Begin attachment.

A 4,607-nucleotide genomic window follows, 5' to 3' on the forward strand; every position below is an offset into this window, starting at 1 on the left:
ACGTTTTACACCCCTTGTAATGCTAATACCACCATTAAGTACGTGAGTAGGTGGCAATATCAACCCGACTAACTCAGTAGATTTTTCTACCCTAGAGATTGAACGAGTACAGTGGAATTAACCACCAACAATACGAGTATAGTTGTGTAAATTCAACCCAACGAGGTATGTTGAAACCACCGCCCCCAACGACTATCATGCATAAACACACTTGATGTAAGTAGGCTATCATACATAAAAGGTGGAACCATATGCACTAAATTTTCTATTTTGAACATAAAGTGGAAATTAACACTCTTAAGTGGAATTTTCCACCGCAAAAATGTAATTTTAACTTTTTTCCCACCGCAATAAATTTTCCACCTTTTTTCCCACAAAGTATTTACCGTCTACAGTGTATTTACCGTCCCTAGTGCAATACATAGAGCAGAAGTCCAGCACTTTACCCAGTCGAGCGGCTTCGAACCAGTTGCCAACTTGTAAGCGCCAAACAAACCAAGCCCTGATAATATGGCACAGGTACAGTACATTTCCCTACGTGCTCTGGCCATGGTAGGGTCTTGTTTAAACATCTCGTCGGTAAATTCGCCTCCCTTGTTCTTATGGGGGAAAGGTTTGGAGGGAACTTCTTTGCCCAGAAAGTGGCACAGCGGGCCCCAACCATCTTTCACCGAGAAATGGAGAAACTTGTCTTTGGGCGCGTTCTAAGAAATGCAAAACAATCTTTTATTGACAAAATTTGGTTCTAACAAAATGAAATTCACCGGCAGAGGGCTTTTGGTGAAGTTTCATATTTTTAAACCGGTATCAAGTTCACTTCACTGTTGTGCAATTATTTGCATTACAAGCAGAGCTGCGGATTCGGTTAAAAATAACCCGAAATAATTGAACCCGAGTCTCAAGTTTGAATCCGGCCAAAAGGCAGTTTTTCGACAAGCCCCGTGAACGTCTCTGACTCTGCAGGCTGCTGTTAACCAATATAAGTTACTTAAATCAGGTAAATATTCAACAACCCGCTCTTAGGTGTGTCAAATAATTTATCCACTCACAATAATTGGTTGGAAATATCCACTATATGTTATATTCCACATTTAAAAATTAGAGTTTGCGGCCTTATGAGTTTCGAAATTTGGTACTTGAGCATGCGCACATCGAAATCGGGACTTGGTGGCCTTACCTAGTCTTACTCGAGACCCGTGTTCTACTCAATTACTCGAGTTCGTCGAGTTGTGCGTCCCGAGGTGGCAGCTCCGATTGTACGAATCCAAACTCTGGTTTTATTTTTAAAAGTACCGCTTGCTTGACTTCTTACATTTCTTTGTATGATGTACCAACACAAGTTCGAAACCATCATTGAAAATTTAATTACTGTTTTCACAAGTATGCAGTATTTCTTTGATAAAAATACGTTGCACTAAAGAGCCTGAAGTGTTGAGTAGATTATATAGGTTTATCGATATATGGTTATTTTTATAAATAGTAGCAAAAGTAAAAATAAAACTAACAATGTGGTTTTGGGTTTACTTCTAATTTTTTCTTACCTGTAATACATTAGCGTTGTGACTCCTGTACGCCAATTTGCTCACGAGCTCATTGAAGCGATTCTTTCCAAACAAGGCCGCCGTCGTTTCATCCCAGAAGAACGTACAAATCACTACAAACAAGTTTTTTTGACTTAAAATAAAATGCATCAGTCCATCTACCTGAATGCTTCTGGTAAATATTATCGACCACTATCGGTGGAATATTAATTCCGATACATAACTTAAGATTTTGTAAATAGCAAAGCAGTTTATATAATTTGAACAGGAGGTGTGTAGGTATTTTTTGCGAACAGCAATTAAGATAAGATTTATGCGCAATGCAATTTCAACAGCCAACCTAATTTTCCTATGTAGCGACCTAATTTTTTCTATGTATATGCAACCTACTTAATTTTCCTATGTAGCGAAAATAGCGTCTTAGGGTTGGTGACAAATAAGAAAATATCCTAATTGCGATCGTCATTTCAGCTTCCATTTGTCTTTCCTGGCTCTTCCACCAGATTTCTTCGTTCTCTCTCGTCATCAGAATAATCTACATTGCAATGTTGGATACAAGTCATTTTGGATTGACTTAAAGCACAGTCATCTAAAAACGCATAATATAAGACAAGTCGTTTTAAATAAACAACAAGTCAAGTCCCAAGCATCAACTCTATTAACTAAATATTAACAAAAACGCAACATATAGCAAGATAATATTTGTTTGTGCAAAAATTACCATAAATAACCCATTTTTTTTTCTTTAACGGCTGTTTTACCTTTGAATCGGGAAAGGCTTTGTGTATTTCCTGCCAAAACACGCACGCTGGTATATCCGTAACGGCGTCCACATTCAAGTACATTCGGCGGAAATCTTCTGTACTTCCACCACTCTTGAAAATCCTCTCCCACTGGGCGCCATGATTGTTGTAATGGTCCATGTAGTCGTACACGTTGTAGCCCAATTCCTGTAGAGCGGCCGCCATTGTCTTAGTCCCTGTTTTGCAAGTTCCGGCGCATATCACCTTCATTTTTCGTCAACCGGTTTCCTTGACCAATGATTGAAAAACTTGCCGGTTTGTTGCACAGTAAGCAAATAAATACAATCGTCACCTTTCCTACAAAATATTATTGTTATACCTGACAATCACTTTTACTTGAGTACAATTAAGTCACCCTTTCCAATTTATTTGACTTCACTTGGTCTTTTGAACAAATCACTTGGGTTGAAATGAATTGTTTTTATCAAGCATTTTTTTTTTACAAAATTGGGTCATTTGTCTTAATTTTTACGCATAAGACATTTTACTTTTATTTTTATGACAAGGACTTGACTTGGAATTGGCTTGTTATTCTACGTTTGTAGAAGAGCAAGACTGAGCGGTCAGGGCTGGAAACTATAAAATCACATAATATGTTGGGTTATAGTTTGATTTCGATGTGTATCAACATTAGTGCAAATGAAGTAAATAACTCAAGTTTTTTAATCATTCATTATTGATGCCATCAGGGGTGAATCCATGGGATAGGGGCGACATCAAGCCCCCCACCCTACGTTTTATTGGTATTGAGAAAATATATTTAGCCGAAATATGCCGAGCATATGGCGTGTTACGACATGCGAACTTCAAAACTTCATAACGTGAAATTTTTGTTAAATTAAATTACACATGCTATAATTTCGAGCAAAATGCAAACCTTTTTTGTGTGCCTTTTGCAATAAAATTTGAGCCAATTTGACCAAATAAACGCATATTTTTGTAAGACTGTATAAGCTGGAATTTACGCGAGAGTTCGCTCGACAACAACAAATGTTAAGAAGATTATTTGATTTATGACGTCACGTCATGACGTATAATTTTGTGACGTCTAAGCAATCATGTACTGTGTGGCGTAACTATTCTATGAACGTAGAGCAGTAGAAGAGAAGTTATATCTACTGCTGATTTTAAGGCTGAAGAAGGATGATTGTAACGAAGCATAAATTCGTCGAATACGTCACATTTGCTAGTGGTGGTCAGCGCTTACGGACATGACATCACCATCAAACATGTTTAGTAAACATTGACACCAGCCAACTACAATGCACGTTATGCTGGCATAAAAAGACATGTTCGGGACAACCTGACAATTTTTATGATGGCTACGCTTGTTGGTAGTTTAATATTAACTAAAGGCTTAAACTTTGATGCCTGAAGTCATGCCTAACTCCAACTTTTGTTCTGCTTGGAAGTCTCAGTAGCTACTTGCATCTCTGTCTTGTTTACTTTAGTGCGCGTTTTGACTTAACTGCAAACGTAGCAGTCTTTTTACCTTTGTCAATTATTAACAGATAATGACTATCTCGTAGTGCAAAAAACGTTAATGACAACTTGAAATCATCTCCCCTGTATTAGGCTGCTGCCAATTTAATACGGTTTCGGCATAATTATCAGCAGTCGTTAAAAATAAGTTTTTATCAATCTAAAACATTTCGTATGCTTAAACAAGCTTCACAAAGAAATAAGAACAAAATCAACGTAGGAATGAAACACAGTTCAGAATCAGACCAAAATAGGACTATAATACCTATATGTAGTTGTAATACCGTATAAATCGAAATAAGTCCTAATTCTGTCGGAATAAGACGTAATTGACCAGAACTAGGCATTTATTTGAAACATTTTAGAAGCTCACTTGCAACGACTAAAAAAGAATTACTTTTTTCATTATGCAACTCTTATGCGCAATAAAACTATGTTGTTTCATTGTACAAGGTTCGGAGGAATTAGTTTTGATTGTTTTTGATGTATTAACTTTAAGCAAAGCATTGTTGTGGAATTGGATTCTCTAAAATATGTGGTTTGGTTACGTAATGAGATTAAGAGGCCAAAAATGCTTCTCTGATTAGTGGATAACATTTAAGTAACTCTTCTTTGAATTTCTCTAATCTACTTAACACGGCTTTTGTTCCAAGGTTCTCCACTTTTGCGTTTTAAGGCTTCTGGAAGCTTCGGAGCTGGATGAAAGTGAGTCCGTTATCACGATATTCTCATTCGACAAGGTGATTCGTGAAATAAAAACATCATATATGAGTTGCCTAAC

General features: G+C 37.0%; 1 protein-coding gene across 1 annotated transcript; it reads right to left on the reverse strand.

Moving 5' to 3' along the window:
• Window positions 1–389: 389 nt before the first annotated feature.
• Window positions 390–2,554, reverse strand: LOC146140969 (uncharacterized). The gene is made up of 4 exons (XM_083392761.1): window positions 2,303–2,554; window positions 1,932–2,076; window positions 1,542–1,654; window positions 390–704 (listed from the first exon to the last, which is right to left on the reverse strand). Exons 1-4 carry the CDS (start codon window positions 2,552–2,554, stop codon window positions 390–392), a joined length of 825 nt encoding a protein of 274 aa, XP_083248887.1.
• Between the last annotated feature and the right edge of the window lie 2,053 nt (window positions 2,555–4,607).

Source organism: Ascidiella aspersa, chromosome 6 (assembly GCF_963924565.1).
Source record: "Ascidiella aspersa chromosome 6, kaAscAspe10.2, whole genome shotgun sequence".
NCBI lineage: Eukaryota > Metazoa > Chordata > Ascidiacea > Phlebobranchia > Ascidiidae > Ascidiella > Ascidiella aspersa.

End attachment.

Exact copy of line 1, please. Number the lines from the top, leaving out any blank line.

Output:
A 4,607-nucleotide genomic window follows, 5' to 3' on the forward strand; every position below is an offset into this window, starting at 1 on the left: